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Wednesday, September 20, 2023

Three Cheers For NASA’s Asteroid Smasher

Rai Paoletta is editorial director of the Planetary Society.

Who would have thought that hitting a house rock could be so helpful for science and protecting humanity?

NASA will make history by forcing a dice the size of a kitchen tool to collide with an asteroid at 7:14 p.m. Japanese time on Monday. Scientists will then be able to consider whether smashing asteroids is a viable strategy that could one day save Earth from harmful objects, if it ever arrives.

At first glance, the mission, called Double Asteroid Redirection Inspection, or DART, might sound a little silly (sorry, NASA). Like a billiard cue that hits an asteroid with an eight-ball that looks like what Nathan Field might suggest in an episode of “Nathan For You.” You can almost imagine this comic calmly pitching to a staff of NASA engineers: “The plan? Save Earth from a harmful asteroid by colliding with a $1,000,000 spacecraft. ,

However, NASA has high hopes for the mission. If profitable, it could change the way we fund and develop planetary conservation missions.

Asteroids are notorious sticky crickets. On the one hand, they are relics from the beginning of our photovoltaic systems; relics from the very beginning – or whatever our work was. Or, the asteroid has done unimaginable damage to our planet. About 66 million years ago, a 6-mile-wide asteroid collided off the coast of what is now Mexico’s Yucatan Peninsula. An asteroid gives us the chance to see pterosaurs soar through the sky, or eat with them, depending on which way you look at it.

Dart can’t undo the damage from previous asteroid strikes, but it may help us stop them sooner or later. Through dart collisions, scientists have investigated a planetary protection technique, commonly referred to as “kinetic impactor expertise,” whose goal is to manipulate — rather than destroy — an object.

In Dart’s case, the target was Dimorphos, a rock orbiting each other, and a larger asteroid known as Didymos. (In astronomical terms, this makes Dimorphos “moonlight.”) If all goes according to plan, Dart will push Dimorphos closer to its guardian asteroid, orbiting Didymos for 11.9 to 11.8 hours. Modified the time taken – a small but significant change.

Fortunately, Didymos and Dimorphos pose no threat to Earth, so no matter what happens on Monday, humanity is temporarily protected. However, as near-Earth asteroids, Didymos and Dimorphos belong to a class of rocks that we need to consider additionally. According to NASA’s Center for Near-Earth Object Research, about 29,000 such objects have been discovered. Of that number, several thousand are considered “possibly harmful,” but precise numbers are hard to find.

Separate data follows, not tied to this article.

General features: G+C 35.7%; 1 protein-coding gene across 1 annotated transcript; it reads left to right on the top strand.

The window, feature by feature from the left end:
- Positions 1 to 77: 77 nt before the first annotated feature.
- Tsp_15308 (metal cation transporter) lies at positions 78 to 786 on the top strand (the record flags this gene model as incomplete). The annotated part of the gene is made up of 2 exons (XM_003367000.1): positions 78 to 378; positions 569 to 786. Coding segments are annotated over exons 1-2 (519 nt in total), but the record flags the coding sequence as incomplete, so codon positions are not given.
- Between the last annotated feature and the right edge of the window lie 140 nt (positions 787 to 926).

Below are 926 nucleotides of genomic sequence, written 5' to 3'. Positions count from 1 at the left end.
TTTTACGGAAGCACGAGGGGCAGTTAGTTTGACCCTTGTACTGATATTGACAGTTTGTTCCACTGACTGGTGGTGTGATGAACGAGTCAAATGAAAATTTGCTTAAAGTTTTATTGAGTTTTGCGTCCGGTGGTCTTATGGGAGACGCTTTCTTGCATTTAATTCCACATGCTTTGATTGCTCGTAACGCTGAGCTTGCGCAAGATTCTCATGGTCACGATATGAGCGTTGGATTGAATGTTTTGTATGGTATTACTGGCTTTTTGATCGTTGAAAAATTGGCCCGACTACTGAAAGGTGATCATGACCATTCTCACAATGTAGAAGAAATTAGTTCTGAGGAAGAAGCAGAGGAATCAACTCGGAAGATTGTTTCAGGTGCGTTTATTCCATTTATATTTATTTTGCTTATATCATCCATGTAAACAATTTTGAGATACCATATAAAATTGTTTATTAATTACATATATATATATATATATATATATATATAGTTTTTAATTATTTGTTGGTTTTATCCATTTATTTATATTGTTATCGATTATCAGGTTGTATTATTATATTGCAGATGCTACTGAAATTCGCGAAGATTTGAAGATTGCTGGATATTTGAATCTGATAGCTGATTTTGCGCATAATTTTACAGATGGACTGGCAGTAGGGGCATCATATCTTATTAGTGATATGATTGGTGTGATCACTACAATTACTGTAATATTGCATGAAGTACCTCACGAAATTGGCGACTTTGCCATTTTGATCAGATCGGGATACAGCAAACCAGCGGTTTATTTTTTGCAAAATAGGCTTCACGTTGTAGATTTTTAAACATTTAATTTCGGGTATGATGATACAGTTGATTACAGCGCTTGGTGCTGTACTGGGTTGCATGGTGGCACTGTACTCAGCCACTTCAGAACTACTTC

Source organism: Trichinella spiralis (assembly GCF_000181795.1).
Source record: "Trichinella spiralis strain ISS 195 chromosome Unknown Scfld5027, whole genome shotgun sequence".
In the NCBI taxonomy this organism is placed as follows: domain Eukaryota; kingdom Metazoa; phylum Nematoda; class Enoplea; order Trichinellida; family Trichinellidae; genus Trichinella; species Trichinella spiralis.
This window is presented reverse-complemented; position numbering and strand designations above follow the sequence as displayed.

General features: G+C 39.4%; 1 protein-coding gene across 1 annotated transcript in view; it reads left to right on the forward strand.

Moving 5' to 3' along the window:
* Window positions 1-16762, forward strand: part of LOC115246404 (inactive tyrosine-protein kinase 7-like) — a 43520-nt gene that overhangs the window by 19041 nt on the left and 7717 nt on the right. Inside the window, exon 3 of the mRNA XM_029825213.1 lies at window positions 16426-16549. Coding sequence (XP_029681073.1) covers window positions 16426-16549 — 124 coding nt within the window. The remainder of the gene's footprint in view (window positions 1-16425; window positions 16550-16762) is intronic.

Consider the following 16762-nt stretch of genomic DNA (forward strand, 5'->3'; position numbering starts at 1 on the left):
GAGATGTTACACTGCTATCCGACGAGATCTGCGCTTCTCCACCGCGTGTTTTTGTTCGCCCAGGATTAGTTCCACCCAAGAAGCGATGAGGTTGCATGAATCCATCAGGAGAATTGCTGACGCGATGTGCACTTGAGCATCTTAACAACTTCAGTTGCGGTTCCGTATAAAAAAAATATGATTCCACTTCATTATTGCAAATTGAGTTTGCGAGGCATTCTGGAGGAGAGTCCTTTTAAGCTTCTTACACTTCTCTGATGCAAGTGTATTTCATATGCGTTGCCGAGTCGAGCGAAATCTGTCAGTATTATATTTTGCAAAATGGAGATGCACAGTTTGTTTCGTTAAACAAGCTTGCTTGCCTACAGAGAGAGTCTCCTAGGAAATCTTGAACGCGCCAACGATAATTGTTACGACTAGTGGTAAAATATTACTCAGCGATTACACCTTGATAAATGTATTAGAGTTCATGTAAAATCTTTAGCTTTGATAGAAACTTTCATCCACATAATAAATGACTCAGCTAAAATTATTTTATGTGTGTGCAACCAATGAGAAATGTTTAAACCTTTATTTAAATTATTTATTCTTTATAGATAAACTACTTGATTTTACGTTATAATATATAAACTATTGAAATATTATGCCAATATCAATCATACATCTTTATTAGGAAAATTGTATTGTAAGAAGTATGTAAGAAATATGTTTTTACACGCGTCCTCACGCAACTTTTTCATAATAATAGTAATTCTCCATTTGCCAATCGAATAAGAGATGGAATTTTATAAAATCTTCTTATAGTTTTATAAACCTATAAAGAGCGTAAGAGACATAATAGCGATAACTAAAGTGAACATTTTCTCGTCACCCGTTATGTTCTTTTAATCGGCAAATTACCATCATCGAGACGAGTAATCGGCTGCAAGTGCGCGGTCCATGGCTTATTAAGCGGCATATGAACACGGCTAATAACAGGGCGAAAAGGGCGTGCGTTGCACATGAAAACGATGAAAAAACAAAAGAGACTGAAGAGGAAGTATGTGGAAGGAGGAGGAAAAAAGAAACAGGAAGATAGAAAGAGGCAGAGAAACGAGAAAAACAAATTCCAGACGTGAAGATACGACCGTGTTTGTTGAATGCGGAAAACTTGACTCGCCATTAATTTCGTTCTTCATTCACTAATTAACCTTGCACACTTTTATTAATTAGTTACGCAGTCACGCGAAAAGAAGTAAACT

While the chances of a giant asteroid actually hitting Earth may be very small, when near-Earth objects (asteroids and comets in general) enter our environment, the results can be catastrophic. In 1908, an asteroid or comet traveling at about 33,500 mph exploded 3 to 6 miles above the Tunguska River in Podkamena, Siberia. The exact details about that event, known as the Tunguska influence, are still shrouded in the thriller. However, the life force released by the explosion leveled the entire forest, killing a wide variety of wood and animals. It is estimated that the driving force of the explosion could be as high as 15 megatons of TNT.

History repeated itself in 2013 — albeit to a much lesser degree, fortunately — when the 65-foot asteroid exploded over Chelyabinsk, Russia, about 14 miles before reaching land, producing a giant gas and Mud cloud. The ensuing earthquake damaged 7,200 buildings in six cities and injured 1,500 people.

What makes asteroids and such occasions so terrifying is that they are completely out of our control. The idea of ​​objects randomly hitting the Earth and causing a lot of damage is hard to come by.

It’s true that we can’t manipulate the trajectory of every NEO, but we can determine and monitor their orbits in higher elements earlier than ever before. Furthermore, investing in planetary protection missions like DART brings us one step closer to stopping the one thing that cannot be stopped at any time.

“Planet Safety” sounds like something out of a regional thriller, like Michael Bay’s 1998 blockbuster “Doomsday.” However, this is not science fiction. In fact, my Planetary Society has made the defense of Earth one of the many core tenets of our mission. We try to guide the public on missions like DART, entice Congress to fund planetary conservation, and fund novice astronomers working to capture NEOs.

Deflecting an asteroid is a daring endeavor — even impractical. Yet so is saving the world. Each is worth the effort.

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